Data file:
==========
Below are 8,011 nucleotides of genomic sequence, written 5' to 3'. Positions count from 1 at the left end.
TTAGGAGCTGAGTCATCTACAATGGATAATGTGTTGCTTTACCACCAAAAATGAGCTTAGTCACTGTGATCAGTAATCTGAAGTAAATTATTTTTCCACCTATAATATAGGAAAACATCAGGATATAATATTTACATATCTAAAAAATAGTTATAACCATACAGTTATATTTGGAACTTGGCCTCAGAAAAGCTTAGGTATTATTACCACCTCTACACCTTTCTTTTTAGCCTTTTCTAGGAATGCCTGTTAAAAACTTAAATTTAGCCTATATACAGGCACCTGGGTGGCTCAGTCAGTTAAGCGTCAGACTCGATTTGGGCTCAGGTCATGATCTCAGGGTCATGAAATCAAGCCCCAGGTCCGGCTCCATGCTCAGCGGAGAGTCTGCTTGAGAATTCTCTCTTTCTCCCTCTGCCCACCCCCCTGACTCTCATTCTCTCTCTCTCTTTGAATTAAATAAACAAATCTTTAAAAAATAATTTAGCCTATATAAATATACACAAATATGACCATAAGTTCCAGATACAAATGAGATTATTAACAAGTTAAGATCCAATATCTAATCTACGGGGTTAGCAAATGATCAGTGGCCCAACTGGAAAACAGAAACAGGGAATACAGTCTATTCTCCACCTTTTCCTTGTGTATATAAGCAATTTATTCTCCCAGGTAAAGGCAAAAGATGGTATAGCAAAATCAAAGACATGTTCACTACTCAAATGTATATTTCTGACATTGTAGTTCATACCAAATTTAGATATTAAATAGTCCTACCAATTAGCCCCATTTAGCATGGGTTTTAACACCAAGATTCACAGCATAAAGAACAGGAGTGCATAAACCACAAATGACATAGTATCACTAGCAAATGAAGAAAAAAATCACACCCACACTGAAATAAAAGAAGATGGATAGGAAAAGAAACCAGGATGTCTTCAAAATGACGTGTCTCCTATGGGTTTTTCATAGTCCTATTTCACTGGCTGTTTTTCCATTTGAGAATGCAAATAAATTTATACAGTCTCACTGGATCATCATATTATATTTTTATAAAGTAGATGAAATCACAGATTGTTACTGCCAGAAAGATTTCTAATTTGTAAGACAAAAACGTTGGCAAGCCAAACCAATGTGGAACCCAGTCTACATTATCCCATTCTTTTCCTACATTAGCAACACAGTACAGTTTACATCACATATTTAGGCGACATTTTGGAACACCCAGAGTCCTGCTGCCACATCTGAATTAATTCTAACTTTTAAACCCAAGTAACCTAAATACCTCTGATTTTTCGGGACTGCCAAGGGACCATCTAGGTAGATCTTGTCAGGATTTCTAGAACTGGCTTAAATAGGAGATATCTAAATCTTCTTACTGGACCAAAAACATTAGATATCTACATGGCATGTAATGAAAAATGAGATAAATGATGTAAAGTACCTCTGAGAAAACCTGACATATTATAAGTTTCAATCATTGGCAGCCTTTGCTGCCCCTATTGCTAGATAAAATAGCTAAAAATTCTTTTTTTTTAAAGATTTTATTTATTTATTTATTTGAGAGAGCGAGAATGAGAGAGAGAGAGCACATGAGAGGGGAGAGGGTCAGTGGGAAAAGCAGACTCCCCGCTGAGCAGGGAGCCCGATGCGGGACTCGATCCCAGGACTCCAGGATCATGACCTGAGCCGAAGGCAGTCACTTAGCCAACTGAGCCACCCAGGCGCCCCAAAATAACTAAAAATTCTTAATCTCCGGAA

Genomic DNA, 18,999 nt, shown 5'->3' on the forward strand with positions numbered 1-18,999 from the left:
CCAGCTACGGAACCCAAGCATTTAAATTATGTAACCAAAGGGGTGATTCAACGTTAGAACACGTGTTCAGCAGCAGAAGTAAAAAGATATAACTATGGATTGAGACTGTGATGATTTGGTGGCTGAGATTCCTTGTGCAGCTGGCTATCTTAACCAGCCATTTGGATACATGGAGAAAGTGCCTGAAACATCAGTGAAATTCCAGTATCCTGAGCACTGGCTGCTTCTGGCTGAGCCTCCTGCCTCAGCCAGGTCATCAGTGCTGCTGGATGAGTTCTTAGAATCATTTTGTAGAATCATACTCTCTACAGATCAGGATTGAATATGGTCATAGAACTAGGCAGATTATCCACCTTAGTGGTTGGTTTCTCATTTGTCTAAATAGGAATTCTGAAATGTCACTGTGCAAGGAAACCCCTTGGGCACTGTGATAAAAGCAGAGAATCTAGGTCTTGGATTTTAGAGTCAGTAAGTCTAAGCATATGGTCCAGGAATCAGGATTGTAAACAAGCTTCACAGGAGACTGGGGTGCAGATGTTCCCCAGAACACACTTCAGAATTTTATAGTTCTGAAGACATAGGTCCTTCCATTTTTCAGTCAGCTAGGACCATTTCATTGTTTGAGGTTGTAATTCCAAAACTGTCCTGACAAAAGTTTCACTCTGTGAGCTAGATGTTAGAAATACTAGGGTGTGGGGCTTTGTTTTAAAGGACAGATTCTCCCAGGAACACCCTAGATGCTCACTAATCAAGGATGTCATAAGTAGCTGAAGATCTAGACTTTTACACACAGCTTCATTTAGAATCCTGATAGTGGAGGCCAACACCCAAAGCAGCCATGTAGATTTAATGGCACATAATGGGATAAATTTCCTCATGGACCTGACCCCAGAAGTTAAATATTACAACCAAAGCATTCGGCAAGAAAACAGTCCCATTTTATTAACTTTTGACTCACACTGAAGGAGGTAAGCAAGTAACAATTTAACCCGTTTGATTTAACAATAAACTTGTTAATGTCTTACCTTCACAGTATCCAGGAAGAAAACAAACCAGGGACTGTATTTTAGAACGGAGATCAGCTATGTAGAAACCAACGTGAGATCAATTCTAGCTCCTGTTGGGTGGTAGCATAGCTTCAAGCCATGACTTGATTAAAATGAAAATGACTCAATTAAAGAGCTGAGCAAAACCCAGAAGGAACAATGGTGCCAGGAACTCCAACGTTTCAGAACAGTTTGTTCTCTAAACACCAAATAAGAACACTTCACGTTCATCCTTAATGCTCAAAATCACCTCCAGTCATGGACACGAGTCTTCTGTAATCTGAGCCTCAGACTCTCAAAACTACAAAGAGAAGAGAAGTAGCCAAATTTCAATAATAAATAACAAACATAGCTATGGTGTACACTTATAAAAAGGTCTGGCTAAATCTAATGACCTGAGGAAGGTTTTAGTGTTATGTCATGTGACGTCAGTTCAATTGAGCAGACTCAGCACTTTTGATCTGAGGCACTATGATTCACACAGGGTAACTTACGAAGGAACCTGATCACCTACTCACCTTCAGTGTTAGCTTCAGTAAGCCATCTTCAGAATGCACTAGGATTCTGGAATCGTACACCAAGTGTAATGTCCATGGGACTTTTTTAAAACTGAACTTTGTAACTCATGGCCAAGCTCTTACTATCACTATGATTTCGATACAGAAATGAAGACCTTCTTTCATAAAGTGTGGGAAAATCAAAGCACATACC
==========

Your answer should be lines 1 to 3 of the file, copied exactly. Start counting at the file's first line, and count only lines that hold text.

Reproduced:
Below are 8,011 nucleotides of genomic sequence, written 5' to 3'. Positions count from 1 at the left end.
TTAGGAGCTGAGTCATCTACAATGGATAATGTGTTGCTTTACCACCAAAAATGAGCTTAGTCACTGTGATCAGTAATCTGAAGTAAATTATTTTTCCACCTATAATATAGGAAAACATCAGGATATAATATTTACATATCTAAAAAATAGTTATAACCATACAGTTATATTTGGAACTTGGCCTCAGAAAAGCTTAGGTATTATTACCACCTCTACACCTTTCTTTTTAGCCTTTTCTAGGAATGCCTGTTAAAAACTTAAATTTAGCCTATATACAGGCACCTGGGTGGCTCAGTCAGTTAAGCGTCAGACTCGATTTGGGCTCAGGTCATGATCTCAGGGTCATGAAATCAAGCCCCAGGTCCGGCTCCATGCTCAGCGGAGAGTCTGCTTGAGAATTCTCTCTTTCTCCCTCTGCCCACCCCCCTGACTCTCATTCTCTCTCTCTCTTTGAATTAAATAAACAAATCTTTAAAAAATAATTTAGCCTATATAAATATACACAAATATGACCATAAGTTCCAGATACAAATGAGATTATTAACAAGTTAAGATCCAATATCTAATCTACGGGGTTAGCAAATGATCAGTGGCCCAACTGGAAAACAGAAACAGGGAATACAGTCTATTCTCCACCTTTTCCTTGTGTATATAAGCAATTTATTCTCCCAGGTAAAGGCAAAAGATGGTATAGCAAAATCAAAGACATGTTCACTACTCAAATGTATATTTCTGACATTGTAGTTCATACCAAATTTAGATATTAAATAGTCCTACCAATTAGCCCCATTTAGCATGGGTTTTAACACCAAGATTCACAGCATAAAGAACAGGAGTGCATAAACCACAAATGACATAGTATCACTAGCAAATGAAGAAAAAAATCACACCCACACTGAAATAAAAGAAGATGGATAGGAAAAGAAACCAGGATGTCTTCAAAATGACGTGTCTCCTATGGGTTTTTCATAGTCCTATTTCACTGGCTGTTTTTCCATTTGAGAATGCAAATAAATTTATACAGTCTCACTGGATCATCATATTATATTTTTATAAAGTAGATGAAATCACAGATTGTTACTGCCAGAAAGATTTCTAATTTGTAAGACAAAAACGTTGGCAAGCCAAACCAATGTGGAACCCAGTCTACATTATCCCATTCTTTTCCTACATTAGCAACACAGTACAGTTTACATCACATATTTAGGCGACATTTTGGAACACCCAGAGTCCTGCTGCCACATCTGAATTAATTCTAACTTTTAAACCCAAGTAACCTAAATACCTCTGATTTTTCGGGACTGCCAAGGGACCATCTAGGTAGATCTTGTCAGGATTTCTAGAACTGGCTTAAATAGGAGATATCTAAATCTTCTTACTGGACCAAAAACATTAGATATCTACATGGCATGTAATGAAAAATGAGATAAATGATGTAAAGTACCTCTGAGAAAACCTGACATATTATAAGTTTCAATCATTGGCAGCCTTTGCTGCCCCTATTGCTAGATAAAATAGCTAAAAATTCTTTTTTTTTAAAGATTTTATTTATTTATTTATTTGAGAGAGCGAGAATGAGAGAGAGAGAGCACATGAGAGGGGAGAGGGTCAGTGGGAAAAGCAGACTCCCCGCTGAGCAGGGAGCCCGATGCGGGACTCGATCCCAGGACTCCAGGATCATGACCTGAGCCGAAGGCAGTCACTTAGCCAACTGAGCCACCCAGGCGCCCCAAAATAACTAAAAATTCTTAATCTCCGGAA

Genomic DNA, 18,999 nt, shown 5'->3' on the forward strand with positions numbered 1-18,999 from the left: